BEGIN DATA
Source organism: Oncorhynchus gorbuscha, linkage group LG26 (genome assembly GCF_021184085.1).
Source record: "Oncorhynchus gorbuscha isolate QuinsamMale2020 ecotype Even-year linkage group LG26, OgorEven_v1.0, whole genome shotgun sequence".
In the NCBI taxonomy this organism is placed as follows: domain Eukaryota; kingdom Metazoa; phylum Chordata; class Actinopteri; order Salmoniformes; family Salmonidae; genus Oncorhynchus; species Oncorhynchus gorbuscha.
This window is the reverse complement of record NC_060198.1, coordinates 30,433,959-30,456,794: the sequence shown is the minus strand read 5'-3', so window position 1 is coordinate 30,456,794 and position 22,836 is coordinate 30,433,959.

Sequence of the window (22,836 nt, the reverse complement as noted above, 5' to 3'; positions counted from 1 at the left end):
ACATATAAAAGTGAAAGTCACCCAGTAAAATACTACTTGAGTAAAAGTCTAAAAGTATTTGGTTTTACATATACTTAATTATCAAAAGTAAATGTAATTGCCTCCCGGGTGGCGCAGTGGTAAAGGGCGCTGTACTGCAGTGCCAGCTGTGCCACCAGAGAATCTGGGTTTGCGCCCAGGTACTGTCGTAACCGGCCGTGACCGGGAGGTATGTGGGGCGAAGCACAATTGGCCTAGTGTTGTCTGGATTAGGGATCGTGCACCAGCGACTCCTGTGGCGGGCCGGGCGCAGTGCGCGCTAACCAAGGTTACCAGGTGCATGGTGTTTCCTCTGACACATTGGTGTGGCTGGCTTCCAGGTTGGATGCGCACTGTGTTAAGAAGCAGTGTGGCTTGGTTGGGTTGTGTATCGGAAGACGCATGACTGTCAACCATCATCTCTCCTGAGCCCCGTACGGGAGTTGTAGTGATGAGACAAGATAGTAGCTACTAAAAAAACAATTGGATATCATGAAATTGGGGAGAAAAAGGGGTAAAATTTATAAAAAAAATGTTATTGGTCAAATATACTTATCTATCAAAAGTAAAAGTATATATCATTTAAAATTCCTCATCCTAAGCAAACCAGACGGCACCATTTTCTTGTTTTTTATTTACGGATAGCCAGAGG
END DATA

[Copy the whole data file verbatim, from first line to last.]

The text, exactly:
Source organism: Oncorhynchus gorbuscha, linkage group LG26 (genome assembly GCF_021184085.1).
Source record: "Oncorhynchus gorbuscha isolate QuinsamMale2020 ecotype Even-year linkage group LG26, OgorEven_v1.0, whole genome shotgun sequence".
In the NCBI taxonomy this organism is placed as follows: domain Eukaryota; kingdom Metazoa; phylum Chordata; class Actinopteri; order Salmoniformes; family Salmonidae; genus Oncorhynchus; species Oncorhynchus gorbuscha.
This window is the reverse complement of record NC_060198.1, coordinates 30,433,959-30,456,794: the sequence shown is the minus strand read 5'-3', so window position 1 is coordinate 30,456,794 and position 22,836 is coordinate 30,433,959.

Sequence of the window (22,836 nt, the reverse complement as noted above, 5' to 3'; positions counted from 1 at the left end):
ACATATAAAAGTGAAAGTCACCCAGTAAAATACTACTTGAGTAAAAGTCTAAAAGTATTTGGTTTTACATATACTTAATTATCAAAAGTAAATGTAATTGCCTCCCGGGTGGCGCAGTGGTAAAGGGCGCTGTACTGCAGTGCCAGCTGTGCCACCAGAGAATCTGGGTTTGCGCCCAGGTACTGTCGTAACCGGCCGTGACCGGGAGGTATGTGGGGCGAAGCACAATTGGCCTAGTGTTGTCTGGATTAGGGATCGTGCACCAGCGACTCCTGTGGCGGGCCGGGCGCAGTGCGCGCTAACCAAGGTTACCAGGTGCATGGTGTTTCCTCTGACACATTGGTGTGGCTGGCTTCCAGGTTGGATGCGCACTGTGTTAAGAAGCAGTGTGGCTTGGTTGGGTTGTGTATCGGAAGACGCATGACTGTCAACCATCATCTCTCCTGAGCCCCGTACGGGAGTTGTAGTGATGAGACAAGATAGTAGCTACTAAAAAAACAATTGGATATCATGAAATTGGGGAGAAAAAGGGGTAAAATTTATAAAAAAAATGTTATTGGTCAAATATACTTATCTATCAAAAGTAAAAGTATATATCATTTAAAATTCCTCATCCTAAGCAAACCAGACGGCACCATTTTCTTGTTTTTTATTTACGGATAGCCAGAGG